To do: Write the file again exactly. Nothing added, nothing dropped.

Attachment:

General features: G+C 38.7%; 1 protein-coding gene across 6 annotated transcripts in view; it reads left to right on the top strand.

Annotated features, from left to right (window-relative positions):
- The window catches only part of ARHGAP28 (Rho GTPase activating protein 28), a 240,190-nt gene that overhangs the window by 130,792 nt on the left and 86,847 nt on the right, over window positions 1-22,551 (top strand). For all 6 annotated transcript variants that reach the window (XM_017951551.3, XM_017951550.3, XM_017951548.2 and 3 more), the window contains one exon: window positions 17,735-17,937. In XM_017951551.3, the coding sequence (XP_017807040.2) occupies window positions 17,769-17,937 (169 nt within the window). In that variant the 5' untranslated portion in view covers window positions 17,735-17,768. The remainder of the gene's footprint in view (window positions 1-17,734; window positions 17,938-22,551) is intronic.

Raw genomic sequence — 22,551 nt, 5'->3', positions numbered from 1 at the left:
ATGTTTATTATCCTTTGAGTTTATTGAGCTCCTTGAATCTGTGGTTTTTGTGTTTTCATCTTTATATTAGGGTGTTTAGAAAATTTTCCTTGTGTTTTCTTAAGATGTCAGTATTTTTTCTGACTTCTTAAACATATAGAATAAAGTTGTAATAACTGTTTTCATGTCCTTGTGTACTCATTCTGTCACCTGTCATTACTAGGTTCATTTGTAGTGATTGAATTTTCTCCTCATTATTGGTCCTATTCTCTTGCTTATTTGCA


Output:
General features: G+C 38.7%; 1 protein-coding gene across 6 annotated transcripts in view; it reads left to right on the top strand.

Annotated features, from left to right (window-relative positions):
- The window catches only part of ARHGAP28 (Rho GTPase activating protein 28), a 240,190-nt gene that overhangs the window by 130,792 nt on the left and 86,847 nt on the right, over window positions 1-22,551 (top strand). For all 6 annotated transcript variants that reach the window (XM_017951551.3, XM_017951550.3, XM_017951548.2 and 3 more), the window contains one exon: window positions 17,735-17,937. In XM_017951551.3, the coding sequence (XP_017807040.2) occupies window positions 17,769-17,937 (169 nt within the window). In that variant the 5' untranslated portion in view covers window positions 17,735-17,768. The remainder of the gene's footprint in view (window positions 1-17,734; window positions 17,938-22,551) is intronic.

Raw genomic sequence — 22,551 nt, 5'->3', positions numbered from 1 at the left:
ATGTTTATTATCCTTTGAGTTTATTGAGCTCCTTGAATCTGTGGTTTTTGTGTTTTCATCTTTATATTAGGGTGTTTAGAAAATTTTCCTTGTGTTTTCTTAAGATGTCAGTATTTTTTCTGACTTCTTAAACATATAGAATAAAGTTGTAATAACTGTTTTCATGTCCTTGTGTACTCATTCTGTCACCTGTCATTACTAGGTTCATTTGTAGTGATTGAATTTTCTCCTCATTATTGGTCCTATTCTCTTGCTTATTTGCA